The European Parliament: “2014-2020 budget freeze not possible unless agreed policies are slashed”
The European Parliament is the first EU institution to set out its position on the next long-term budget.
The European Parliament has issued a challenge to the Member States who want to freeze the EU’s next long-term budget covering the period 2014-2020. These countries should spell out which priorities they would drop as a consequence of the freeze, say MEPs. If all the objectives and policies agreed for the EU are to be completed, a minimum increase of 5% is needed compared to the 2013 budget, says Parliament.
MEPs feel that freezing future budgets at the 2013 level “is not a viable option”. An increase of at least 5% over the 2013 level – as they propose – would mean that the EU budget would be roughly 1.11% of the EU’s total GNI, compared to the 1.06% expected for 2013.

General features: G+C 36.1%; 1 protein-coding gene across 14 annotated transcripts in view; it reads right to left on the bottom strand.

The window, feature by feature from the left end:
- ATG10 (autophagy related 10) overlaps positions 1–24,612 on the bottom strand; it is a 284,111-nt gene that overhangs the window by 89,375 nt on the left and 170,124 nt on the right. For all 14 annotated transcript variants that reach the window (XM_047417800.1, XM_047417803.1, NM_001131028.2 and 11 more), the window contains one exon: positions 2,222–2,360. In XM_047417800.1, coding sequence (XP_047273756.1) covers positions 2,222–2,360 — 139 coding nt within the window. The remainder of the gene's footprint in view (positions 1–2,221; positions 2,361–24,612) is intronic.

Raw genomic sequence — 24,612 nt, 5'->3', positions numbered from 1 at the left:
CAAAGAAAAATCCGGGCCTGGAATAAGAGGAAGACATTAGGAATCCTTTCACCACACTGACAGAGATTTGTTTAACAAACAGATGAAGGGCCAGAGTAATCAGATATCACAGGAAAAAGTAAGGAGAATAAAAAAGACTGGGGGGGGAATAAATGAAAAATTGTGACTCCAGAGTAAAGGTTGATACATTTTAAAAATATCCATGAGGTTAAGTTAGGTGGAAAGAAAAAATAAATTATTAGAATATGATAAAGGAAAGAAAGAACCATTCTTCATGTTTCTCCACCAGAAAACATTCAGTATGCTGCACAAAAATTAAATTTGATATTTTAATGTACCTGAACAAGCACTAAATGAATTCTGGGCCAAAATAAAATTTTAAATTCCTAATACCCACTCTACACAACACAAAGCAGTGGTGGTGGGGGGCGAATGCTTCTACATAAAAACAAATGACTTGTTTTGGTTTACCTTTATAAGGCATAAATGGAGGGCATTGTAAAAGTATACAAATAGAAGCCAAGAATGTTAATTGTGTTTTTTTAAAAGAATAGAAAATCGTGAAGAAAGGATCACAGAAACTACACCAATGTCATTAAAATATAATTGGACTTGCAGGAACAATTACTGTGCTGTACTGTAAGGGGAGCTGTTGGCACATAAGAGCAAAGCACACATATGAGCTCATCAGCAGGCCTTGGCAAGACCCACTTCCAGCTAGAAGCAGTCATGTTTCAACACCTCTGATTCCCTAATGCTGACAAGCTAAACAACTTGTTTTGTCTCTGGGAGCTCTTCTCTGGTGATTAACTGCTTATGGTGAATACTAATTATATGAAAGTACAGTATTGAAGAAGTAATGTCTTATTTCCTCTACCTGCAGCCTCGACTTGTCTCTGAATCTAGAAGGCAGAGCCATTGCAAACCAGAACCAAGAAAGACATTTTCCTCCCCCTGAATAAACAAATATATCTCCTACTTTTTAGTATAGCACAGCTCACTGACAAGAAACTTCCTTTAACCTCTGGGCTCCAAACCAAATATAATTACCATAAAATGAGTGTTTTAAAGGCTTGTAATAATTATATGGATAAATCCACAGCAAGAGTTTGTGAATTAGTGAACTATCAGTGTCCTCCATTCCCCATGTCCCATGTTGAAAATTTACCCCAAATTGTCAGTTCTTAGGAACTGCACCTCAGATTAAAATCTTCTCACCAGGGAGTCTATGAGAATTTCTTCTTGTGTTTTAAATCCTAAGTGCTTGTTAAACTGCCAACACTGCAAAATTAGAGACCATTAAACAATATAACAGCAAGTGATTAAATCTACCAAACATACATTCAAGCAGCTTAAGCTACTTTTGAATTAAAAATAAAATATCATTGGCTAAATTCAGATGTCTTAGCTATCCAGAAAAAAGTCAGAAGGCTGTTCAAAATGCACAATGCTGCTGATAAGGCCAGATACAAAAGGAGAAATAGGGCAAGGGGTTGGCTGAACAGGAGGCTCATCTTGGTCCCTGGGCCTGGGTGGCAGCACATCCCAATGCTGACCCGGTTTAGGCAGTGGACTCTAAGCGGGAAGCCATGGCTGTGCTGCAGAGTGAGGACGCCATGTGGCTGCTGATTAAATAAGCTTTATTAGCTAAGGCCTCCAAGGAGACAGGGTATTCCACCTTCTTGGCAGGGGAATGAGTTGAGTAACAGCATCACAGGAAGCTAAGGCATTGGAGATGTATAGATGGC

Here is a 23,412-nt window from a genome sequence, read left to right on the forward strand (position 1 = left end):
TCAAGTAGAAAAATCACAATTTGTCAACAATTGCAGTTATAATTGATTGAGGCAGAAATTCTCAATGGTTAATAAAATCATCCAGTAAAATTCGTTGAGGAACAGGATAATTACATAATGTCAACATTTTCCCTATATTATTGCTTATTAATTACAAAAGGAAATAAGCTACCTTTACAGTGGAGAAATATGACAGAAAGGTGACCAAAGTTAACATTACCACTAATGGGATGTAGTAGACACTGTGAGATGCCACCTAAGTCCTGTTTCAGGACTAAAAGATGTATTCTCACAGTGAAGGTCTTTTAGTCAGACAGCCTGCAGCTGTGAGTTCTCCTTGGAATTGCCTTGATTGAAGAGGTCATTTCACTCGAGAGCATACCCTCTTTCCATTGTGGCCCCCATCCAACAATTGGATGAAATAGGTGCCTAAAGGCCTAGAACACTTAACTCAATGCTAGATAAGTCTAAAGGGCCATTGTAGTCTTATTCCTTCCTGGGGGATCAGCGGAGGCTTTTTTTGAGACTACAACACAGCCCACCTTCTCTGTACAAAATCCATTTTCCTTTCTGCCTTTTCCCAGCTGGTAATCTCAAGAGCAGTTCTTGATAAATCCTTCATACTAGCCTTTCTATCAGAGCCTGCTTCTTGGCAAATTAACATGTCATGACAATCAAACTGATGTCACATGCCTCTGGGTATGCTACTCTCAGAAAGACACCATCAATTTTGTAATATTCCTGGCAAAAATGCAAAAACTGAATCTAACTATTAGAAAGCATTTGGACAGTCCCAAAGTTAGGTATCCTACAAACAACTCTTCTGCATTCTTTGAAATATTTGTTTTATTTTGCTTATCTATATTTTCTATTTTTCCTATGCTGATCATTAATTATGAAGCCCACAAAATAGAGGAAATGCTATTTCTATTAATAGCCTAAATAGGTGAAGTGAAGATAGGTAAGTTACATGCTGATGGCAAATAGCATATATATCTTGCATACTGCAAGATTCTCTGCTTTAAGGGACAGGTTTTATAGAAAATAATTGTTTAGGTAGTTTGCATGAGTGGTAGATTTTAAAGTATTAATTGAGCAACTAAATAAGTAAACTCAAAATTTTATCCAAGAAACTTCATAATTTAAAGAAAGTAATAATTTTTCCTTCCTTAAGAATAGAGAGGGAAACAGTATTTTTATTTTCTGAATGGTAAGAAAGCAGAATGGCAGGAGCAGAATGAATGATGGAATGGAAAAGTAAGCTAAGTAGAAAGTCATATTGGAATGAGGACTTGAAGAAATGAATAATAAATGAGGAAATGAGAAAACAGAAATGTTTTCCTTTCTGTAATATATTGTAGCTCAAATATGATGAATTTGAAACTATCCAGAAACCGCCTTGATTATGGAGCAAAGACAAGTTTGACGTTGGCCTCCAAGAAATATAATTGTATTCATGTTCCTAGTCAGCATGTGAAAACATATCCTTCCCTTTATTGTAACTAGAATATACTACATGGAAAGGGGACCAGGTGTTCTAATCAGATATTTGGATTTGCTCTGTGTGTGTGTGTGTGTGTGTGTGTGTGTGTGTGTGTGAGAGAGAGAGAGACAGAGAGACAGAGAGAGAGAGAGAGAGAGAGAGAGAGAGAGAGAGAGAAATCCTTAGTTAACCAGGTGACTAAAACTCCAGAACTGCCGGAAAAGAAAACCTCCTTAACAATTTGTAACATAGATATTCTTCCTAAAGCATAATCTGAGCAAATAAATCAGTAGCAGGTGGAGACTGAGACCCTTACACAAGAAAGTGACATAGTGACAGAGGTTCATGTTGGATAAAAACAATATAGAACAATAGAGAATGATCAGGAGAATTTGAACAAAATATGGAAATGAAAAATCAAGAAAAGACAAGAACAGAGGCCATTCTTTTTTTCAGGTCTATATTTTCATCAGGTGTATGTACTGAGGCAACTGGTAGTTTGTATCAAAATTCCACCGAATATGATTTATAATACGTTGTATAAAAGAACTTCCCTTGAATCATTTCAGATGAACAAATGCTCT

MEPs urge the Member States who advocate a frozen or reduced long-term budget to state exactly which policy priorities they want to drop in order to make room for a budget cut. Parliament fears that budget restrictions could jeopardise the already agreed boost for research and innovation (from today’s 1.9% of GDP to 3%) as well as investment in infrastructure, foreign policy and enlargement.
On 29 June, the European Commission is to table two proposals, one on the next multi-annual financial famework (MFF) and the other on own resources. Negotiations will then begin. The current MFF ends in 2013.